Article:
‘Unbelievable scenes’: Protesters storm Sri Lanka’s presidential palace amid economic turmoil

Months of turmoil amid a worsening economic crisis boiled over late Saturday afternoon in Colombo, Sri Lanka when thousands of protesters stormed the president’s home and took over the complex.

Not since 1948 when Sri Lanka declared its independence from Britain has the island nation faced so devastating an economic crisis. A scarcity of food, fuel and supplies has driven inflation to a record 54.6 percent in June with expectations of it climbing as high as 70 percent, according to the New York Post.

As a result, months of ongoing protests demanding action from the government led to the storming of President Gotabaya Rajapaksa’s official residence Saturday by thousands after reports that the leader had fled late Friday out of concern for his safety.

The protests followed the lifting of a curfew by police Saturday after objections from opposition politicians and lawyers, according to the Associated Press. The pressures further prompted Prime Minister Ranil Wickremesinghe to agree to resign from his position that he has only held since May.

“Today in this country we have a fuel crisis, a food shortage, we have the head of the World Food Program coming here and we have several matters to discuss with the IMF,” the prime minister said, speaking of talks to attempt and garner a $3 billion bailout from the International Monetary Fund. “Therefore, if this government leaves there should be another government.”

Wickremesinghe was appointed after Rajapaksa’s brother had stepped down from the position. He was meant to arrive at a solution to help resuscitate the collapsed tourism-focused economy that had suffered from the COVID lockdowns and worsened with supply chain issues stemming from the Russian invasion of Ukraine.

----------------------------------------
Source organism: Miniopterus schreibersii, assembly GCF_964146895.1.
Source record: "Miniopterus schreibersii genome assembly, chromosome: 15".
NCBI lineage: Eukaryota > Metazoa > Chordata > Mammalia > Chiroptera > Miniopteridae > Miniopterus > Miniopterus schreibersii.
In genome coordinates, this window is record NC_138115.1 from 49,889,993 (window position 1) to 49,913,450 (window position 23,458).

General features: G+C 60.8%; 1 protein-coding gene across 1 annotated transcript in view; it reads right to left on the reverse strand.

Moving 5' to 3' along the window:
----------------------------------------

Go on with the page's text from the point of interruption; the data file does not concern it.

Protests had spread to Wickremesinghe’s home as well with at least six staff members of Sirasa Television, including four reporters, hospitalized after being beaten by police as they were reporting near the PM’s home. Meanwhile, protesters within the presidential residence enjoyed the luxury that their leader was privy to while they suffered.

At least 34, including two police officers, were wounded when protesters made their way into Rajapaksa’s home. Two were in critical condition according to an official from the Colombo National Hospital and a representative from the Sri Lanka Medical Council cautioned against the unrest as, with already strained resources, they would not be able to treat large volumes of people who may become injured.

Opposition leader and member of parliament Rauff Hakeem had tweeted in advance of the protests stating in part, “Tomorrow will be yet another day for the History books. The voice of the people needs to overpower this unscrupulous government and its goons.”

In advance of that post, U.S. Ambassador to Sri Lanka Julie Chung had tweeted “Violence is not an answer. If you are going to protest, please do so peacefully. And reminding military & police to grant peaceful protesters the space and security to do so. Chaos & force will not fix the economy or bring the political stability that Sri Lankans need right now.”

However, Hakeem had since tempered his previous remarks with a condemnation of violence.

Leaders have sought the resignation of the president and prime minister and have proposed the speaker act as president for no more than 30 days while parliament works to elect new officials to serve out the term for Rajapaksa and Wickremesinghe. According to the AP, the Rajapaksa family has maintained a political dynasty in Sri Lanka for two decades.

In addition to immense shortages, the nation of 22 million holds a total foreign debt amounting to $51 billion with $28 billion due to be repaid no later than the end of 2027.


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